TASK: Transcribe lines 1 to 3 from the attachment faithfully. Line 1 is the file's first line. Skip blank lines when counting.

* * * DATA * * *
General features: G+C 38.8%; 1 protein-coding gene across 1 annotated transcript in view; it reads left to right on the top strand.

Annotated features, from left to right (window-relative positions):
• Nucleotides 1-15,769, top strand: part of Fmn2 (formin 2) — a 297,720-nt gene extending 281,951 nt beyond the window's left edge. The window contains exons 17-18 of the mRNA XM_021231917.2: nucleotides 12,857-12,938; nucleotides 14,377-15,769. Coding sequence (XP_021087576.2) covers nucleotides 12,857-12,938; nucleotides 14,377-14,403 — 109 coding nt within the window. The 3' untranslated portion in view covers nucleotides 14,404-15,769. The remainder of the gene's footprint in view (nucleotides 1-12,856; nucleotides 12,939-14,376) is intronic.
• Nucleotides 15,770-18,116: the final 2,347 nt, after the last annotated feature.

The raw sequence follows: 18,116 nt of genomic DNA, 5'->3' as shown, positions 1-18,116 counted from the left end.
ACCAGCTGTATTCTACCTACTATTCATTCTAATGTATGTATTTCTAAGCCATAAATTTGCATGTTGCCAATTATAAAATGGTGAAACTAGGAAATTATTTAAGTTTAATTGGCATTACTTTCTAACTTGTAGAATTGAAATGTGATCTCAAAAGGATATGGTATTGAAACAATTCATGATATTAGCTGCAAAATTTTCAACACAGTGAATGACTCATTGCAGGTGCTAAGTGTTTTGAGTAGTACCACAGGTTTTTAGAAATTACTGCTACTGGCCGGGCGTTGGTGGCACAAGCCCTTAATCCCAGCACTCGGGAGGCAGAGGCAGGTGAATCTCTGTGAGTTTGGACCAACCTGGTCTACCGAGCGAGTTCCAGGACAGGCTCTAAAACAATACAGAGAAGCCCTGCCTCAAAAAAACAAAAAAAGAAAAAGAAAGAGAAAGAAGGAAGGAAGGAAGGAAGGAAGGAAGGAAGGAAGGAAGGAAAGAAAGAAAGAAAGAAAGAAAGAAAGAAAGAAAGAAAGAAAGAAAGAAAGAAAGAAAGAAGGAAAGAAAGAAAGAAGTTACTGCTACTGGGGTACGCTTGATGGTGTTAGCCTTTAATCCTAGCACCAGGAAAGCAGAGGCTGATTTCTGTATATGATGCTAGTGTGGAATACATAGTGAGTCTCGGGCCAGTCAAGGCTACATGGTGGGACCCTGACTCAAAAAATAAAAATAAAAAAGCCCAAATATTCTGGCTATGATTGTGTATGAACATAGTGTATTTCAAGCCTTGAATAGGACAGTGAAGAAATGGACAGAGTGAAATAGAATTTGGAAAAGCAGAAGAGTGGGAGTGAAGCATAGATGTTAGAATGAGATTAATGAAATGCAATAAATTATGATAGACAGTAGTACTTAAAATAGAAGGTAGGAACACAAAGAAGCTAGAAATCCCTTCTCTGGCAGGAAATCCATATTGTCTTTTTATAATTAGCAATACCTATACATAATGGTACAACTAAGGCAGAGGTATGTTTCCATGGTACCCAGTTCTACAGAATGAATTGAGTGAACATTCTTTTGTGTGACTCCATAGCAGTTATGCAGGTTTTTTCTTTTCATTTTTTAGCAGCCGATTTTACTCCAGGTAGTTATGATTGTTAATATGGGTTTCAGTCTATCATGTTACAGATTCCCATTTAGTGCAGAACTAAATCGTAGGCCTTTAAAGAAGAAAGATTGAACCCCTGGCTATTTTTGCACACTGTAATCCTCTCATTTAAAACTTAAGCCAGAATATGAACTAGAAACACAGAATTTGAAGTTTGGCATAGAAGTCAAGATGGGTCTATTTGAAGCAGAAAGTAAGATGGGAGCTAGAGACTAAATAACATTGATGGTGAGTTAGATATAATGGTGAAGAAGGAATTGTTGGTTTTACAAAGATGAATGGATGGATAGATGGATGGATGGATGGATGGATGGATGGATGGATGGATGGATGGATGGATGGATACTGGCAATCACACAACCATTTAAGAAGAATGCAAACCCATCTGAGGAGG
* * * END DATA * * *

General features: G+C 38.8%; 1 protein-coding gene across 1 annotated transcript in view; it reads left to right on the top strand.

Annotated features, from left to right (window-relative positions):
• Nucleotides 1-15,769, top strand: part of Fmn2 (formin 2) — a 297,720-nt gene extending 281,951 nt beyond the window's left edge. The window contains exons 17-18 of the mRNA XM_021231917.2: nucleotides 12,857-12,938; nucleotides 14,377-15,769. Coding sequence (XP_021087576.2) covers nucleotides 12,857-12,938; nucleotides 14,377-14,403 — 109 coding nt within the window. The 3' untranslated portion in view covers nucleotides 14,404-15,769. The remainder of the gene's footprint in view (nucleotides 1-12,856; nucleotides 12,939-14,376) is intronic.